Our Mayan ancestors hand-delivered Roland Emmerich a wonderful marketing and commercial tool on a silver platter: an apocalypse of epic proportions. And in 2012, he delivers the visual goods. The mayhem is without a doubt stunning while tipping its hat at disaster films like Titanic or The Poseidon Adventure. Irwin Allen would have been proud.
But, man, this is OUR apocalypse. We deserved much more than a news report of a Mayan community committing mass suicide at the beginning of the film and another showing Rio de Janeiro’s Christ the Redeemer statue falling over hundreds of people. Roland, dude, where’s the love?
I do understand how, in this politically correct time, Emmerich had to cut out of the film a whole disaster sequence that could have offended Muslims worldwide. But us Latinos? If New Yorkers didn’t mind Godzilla trampling up and down Manhattan or alien invaders turning their most precious buildings into toothpicks, we most certainly don’t mind seeing Machu Picchu or Mexico City receiving the same blockbusting treatment. Our time has come. So, bring it on. We love to see things do the explod-o.
I can understand why Latinos of all nationalities were conspicuously absent in Emmerich’s Independence Day. After all, our continent has always been a safe, not to say friendly, harbor to visitors from other planets. We are the land of the garadiabolos (a legendary fishlike creature found in Puerto Rico during the height of that island’s UFO-mania in the 70s) and the chupacabras. David Twohy acknowledged as much when he turned Mexico into the base of operations for our extraterrestrial friends in 1996’s The Arrival.
I thought our time had arrived with 2012. Think about it for a second. Our continent is a natural for disaster films. Remember the 1985 Mexico City earthquake? It’s begging for a major cinematic reenactment. And the hurricanes that have turned most parts of the Caribbean and Central America into giant swimming pools could give the tornadoes of Twister a run for their money. And let us not forget volcanoes as magnificent as Mexico’s Popocatepetl, who are eagerly awaiting their close-up. What do you say, Roland? Maybe for your next film?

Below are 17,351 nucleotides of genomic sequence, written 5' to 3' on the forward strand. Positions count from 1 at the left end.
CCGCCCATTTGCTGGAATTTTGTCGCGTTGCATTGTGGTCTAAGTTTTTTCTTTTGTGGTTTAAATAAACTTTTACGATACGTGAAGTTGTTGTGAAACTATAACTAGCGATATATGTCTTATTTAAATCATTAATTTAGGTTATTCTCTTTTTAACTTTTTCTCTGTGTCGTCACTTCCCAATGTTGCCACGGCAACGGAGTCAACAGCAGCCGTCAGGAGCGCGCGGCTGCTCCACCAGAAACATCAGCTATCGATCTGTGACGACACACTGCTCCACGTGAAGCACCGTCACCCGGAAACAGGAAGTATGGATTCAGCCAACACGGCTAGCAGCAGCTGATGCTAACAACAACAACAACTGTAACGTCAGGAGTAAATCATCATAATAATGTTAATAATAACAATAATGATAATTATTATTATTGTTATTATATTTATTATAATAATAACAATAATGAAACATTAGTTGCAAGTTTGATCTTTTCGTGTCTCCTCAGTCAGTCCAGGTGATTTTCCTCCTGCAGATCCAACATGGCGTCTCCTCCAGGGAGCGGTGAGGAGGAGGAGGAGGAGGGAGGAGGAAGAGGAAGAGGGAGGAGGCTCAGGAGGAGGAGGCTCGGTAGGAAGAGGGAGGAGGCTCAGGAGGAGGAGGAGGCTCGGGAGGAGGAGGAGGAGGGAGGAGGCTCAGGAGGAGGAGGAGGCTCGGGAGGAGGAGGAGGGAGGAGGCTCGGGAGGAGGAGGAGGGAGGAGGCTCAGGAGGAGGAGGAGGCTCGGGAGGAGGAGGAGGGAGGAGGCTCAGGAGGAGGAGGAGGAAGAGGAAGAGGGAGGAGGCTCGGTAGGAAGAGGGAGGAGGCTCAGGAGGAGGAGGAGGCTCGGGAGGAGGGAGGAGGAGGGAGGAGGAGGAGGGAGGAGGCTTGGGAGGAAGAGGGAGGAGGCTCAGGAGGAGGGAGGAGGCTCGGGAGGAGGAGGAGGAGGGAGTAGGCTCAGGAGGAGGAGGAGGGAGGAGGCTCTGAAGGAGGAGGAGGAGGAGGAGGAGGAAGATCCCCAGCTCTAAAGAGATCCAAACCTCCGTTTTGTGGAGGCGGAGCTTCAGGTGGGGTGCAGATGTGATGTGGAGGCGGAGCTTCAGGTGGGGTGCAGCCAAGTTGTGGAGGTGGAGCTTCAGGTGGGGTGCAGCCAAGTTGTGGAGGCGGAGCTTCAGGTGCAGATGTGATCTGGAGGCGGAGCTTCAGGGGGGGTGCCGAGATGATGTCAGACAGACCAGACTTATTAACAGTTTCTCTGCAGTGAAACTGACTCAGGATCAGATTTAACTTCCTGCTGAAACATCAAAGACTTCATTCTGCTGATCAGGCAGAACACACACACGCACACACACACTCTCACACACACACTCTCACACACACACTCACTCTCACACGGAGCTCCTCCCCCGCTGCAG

I can understand the absence of Latino faces in the disaster films of the 70s. After all, we were merely a blip on Hollywood’s radar back then. But in the nineties and beyond, considering our purchasing power and that we are the fastest growing filmgoing audience in the country…weren’t John Leguizamo, Salma Hayek or even Eva Mendes available for 2012? The very least producers of mega blockbusters like this one could do is have one of our cities blown to smithereens.
Alejandro Riera is the editor in chief for Cafe Media, a multi-platform media company aimed at delivery content for acculturated Latinos and was the former entertainment editor for Hoy newspapers, Tribune Company's Spanish-language daily.
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